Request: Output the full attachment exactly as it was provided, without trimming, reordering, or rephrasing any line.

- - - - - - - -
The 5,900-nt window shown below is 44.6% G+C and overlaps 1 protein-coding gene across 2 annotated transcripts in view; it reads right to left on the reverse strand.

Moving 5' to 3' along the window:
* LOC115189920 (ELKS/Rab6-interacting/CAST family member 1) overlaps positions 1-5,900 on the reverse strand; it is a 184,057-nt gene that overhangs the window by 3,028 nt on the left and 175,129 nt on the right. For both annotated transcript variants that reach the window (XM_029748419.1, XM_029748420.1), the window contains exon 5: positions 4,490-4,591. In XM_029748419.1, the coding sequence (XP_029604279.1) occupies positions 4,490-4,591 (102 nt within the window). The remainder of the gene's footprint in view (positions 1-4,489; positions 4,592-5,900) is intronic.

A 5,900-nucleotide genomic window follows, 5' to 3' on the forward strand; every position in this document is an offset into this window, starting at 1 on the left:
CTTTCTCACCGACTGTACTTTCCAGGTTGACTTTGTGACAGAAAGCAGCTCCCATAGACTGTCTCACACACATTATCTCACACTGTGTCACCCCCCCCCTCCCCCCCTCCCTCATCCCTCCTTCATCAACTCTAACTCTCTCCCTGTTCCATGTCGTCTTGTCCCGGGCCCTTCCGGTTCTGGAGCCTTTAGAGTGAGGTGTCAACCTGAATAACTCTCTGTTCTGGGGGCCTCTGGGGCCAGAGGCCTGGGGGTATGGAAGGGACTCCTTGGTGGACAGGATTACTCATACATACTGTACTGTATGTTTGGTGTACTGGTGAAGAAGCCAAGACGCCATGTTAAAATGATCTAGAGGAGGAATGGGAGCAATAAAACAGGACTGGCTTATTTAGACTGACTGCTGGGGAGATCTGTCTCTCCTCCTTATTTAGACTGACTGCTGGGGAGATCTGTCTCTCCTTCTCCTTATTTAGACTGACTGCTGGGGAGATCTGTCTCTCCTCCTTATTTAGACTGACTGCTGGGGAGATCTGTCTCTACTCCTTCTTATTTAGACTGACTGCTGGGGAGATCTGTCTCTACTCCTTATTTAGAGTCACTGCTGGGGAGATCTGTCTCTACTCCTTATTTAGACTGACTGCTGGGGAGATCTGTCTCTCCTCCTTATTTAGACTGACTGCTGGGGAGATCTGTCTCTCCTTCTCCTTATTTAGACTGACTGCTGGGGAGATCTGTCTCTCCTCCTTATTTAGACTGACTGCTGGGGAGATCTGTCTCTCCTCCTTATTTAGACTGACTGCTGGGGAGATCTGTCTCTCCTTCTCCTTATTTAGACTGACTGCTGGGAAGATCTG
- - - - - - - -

The 5,900-nt window shown below is 44.6% G+C and overlaps 1 protein-coding gene across 2 annotated transcripts in view; it reads right to left on the reverse strand.

Moving 5' to 3' along the window:
* LOC115189920 (ELKS/Rab6-interacting/CAST family member 1) overlaps positions 1-5,900 on the reverse strand; it is a 184,057-nt gene that overhangs the window by 3,028 nt on the left and 175,129 nt on the right. For both annotated transcript variants that reach the window (XM_029748419.1, XM_029748420.1), the window contains exon 5: positions 4,490-4,591. In XM_029748419.1, the coding sequence (XP_029604279.1) occupies positions 4,490-4,591 (102 nt within the window). The remainder of the gene's footprint in view (positions 1-4,489; positions 4,592-5,900) is intronic.

A 5,900-nucleotide genomic window follows, 5' to 3' on the forward strand; every position in this document is an offset into this window, starting at 1 on the left:
CTTTCTCACCGACTGTACTTTCCAGGTTGACTTTGTGACAGAAAGCAGCTCCCATAGACTGTCTCACACACATTATCTCACACTGTGTCACCCCCCCCCTCCCCCCCTCCCTCATCCCTCCTTCATCAACTCTAACTCTCTCCCTGTTCCATGTCGTCTTGTCCCGGGCCCTTCCGGTTCTGGAGCCTTTAGAGTGAGGTGTCAACCTGAATAACTCTCTGTTCTGGGGGCCTCTGGGGCCAGAGGCCTGGGGGTATGGAAGGGACTCCTTGGTGGACAGGATTACTCATACATACTGTACTGTATGTTTGGTGTACTGGTGAAGAAGCCAAGACGCCATGTTAAAATGATCTAGAGGAGGAATGGGAGCAATAAAACAGGACTGGCTTATTTAGACTGACTGCTGGGGAGATCTGTCTCTCCTCCTTATTTAGACTGACTGCTGGGGAGATCTGTCTCTCCTTCTCCTTATTTAGACTGACTGCTGGGGAGATCTGTCTCTCCTCCTTATTTAGACTGACTGCTGGGGAGATCTGTCTCTACTCCTTCTTATTTAGACTGACTGCTGGGGAGATCTGTCTCTACTCCTTATTTAGAGTCACTGCTGGGGAGATCTGTCTCTACTCCTTATTTAGACTGACTGCTGGGGAGATCTGTCTCTCCTCCTTATTTAGACTGACTGCTGGGGAGATCTGTCTCTCCTTCTCCTTATTTAGACTGACTGCTGGGGAGATCTGTCTCTCCTCCTTATTTAGACTGACTGCTGGGGAGATCTGTCTCTCCTCCTTATTTAGACTGACTGCTGGGGAGATCTGTCTCTCCTTCTCCTTATTTAGACTGACTGCTGGGAAGATCTG